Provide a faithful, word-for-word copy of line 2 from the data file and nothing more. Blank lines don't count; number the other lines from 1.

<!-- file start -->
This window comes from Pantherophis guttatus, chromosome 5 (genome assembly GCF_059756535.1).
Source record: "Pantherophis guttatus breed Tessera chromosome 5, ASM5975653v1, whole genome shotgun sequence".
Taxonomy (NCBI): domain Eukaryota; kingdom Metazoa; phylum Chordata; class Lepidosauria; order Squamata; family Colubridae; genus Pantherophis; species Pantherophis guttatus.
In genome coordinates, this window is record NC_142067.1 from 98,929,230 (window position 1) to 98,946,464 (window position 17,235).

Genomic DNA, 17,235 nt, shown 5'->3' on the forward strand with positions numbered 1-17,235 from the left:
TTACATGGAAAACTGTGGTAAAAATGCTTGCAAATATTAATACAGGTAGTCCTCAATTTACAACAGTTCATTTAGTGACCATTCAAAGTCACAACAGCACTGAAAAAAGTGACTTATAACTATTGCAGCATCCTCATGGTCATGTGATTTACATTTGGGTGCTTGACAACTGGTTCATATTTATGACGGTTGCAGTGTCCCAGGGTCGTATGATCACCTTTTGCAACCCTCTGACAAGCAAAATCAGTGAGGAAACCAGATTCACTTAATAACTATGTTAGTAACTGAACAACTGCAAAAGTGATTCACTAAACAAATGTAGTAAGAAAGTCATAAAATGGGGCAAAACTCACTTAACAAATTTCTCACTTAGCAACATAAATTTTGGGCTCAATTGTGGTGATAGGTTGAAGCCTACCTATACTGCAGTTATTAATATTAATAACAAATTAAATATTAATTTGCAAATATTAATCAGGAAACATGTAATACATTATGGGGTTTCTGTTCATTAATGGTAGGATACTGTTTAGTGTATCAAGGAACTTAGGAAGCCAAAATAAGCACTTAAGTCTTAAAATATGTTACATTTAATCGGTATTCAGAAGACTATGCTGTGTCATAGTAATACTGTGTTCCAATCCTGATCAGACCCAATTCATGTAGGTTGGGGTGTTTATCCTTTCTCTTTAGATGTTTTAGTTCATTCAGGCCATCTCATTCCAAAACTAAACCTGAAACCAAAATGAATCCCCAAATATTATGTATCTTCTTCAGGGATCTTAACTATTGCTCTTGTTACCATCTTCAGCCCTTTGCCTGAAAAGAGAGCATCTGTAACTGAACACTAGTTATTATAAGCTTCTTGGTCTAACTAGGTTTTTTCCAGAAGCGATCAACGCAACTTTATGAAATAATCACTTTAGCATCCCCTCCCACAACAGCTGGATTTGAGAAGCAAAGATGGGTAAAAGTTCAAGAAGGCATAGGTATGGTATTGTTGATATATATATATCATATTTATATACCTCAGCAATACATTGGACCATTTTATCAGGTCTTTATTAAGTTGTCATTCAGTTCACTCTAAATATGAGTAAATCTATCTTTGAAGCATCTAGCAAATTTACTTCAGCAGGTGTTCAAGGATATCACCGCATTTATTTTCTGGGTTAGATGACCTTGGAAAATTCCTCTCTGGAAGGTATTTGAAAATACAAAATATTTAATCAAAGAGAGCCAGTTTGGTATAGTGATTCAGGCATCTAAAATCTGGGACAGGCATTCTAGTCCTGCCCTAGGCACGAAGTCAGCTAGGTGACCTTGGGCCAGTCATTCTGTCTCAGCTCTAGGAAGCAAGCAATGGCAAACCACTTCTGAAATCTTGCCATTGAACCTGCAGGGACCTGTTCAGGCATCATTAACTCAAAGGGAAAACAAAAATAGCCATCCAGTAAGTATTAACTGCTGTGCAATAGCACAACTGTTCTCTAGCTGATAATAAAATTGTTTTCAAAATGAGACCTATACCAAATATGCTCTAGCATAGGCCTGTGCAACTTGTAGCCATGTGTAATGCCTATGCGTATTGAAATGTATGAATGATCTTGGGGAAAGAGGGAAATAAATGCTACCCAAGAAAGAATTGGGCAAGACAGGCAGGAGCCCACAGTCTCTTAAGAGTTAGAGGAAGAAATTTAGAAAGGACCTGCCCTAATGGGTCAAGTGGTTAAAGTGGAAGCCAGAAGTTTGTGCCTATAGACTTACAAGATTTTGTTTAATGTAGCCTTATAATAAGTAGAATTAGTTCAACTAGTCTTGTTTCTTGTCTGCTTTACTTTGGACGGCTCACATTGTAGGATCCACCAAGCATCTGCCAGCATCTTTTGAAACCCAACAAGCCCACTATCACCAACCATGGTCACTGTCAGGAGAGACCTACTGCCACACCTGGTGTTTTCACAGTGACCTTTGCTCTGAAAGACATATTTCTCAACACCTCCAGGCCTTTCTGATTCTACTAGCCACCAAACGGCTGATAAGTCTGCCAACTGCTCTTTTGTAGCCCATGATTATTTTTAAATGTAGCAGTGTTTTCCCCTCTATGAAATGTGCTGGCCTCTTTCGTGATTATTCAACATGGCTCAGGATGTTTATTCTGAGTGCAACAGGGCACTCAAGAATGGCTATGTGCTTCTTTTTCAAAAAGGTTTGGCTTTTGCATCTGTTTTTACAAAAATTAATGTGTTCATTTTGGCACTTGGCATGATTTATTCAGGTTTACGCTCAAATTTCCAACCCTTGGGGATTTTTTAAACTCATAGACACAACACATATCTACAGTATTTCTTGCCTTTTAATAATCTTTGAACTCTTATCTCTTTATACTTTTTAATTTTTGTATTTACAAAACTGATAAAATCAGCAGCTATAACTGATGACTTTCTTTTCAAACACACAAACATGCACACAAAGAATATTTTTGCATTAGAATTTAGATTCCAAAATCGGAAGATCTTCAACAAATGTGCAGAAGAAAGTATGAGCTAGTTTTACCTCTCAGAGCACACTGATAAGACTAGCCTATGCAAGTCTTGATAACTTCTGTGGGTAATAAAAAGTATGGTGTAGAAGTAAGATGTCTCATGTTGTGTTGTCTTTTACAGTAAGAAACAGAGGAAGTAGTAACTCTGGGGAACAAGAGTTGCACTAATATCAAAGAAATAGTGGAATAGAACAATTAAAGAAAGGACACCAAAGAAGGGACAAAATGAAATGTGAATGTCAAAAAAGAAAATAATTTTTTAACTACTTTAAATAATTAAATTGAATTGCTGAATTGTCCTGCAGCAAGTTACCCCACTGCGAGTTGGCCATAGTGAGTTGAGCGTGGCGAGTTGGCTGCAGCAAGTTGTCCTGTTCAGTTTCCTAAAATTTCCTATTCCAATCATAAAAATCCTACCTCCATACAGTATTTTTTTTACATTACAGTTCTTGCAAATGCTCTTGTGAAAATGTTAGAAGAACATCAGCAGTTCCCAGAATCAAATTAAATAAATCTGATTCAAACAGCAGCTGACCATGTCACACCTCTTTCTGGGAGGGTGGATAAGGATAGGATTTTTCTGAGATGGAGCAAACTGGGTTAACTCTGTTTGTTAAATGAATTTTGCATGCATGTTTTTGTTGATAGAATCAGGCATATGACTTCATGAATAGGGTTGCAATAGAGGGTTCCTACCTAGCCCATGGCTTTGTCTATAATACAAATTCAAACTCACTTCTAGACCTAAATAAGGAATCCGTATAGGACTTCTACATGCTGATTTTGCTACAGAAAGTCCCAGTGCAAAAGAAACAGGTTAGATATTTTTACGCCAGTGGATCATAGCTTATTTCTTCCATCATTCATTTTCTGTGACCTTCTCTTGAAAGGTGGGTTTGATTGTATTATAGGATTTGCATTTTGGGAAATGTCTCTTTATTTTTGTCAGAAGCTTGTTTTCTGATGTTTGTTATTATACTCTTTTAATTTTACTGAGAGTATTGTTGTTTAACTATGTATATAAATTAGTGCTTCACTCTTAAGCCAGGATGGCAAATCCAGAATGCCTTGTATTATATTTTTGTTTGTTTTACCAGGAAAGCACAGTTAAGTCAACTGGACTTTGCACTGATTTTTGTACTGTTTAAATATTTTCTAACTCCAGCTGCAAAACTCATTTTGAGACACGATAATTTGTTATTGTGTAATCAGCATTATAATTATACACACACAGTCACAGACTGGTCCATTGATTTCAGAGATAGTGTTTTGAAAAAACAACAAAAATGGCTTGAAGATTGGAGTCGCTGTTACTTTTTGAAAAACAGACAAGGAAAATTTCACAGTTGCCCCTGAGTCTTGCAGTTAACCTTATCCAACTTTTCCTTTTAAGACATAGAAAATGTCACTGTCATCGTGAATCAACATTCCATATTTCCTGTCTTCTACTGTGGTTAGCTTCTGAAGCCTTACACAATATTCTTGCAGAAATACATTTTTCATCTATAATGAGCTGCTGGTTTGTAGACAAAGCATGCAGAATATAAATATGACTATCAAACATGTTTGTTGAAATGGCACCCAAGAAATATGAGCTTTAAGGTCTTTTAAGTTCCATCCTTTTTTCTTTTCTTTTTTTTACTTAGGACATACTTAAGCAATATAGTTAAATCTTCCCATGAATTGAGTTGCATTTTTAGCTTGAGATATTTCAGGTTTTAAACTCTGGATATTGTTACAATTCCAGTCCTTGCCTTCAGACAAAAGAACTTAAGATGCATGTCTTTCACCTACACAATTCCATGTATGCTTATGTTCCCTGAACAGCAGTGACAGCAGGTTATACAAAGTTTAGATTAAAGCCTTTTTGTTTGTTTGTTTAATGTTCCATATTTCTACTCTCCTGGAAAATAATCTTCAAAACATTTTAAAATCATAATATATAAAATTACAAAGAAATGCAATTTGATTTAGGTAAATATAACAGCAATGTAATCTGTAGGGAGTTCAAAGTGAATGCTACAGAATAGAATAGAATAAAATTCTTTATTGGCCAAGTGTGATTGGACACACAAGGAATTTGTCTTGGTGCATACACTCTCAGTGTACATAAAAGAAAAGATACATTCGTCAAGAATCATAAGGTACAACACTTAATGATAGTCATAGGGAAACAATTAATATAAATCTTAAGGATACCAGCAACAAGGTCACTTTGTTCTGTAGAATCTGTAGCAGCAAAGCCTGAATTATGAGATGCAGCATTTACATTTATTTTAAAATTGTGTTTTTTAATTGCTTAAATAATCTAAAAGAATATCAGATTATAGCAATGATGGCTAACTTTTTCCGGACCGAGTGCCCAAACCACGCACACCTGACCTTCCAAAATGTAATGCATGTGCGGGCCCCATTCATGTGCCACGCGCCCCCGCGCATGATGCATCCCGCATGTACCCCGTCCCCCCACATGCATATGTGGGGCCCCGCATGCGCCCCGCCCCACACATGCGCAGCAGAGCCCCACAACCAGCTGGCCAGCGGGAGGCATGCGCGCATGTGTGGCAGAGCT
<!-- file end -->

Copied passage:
Source record: "Pantherophis guttatus breed Tessera chromosome 5, ASM5975653v1, whole genome shotgun sequence".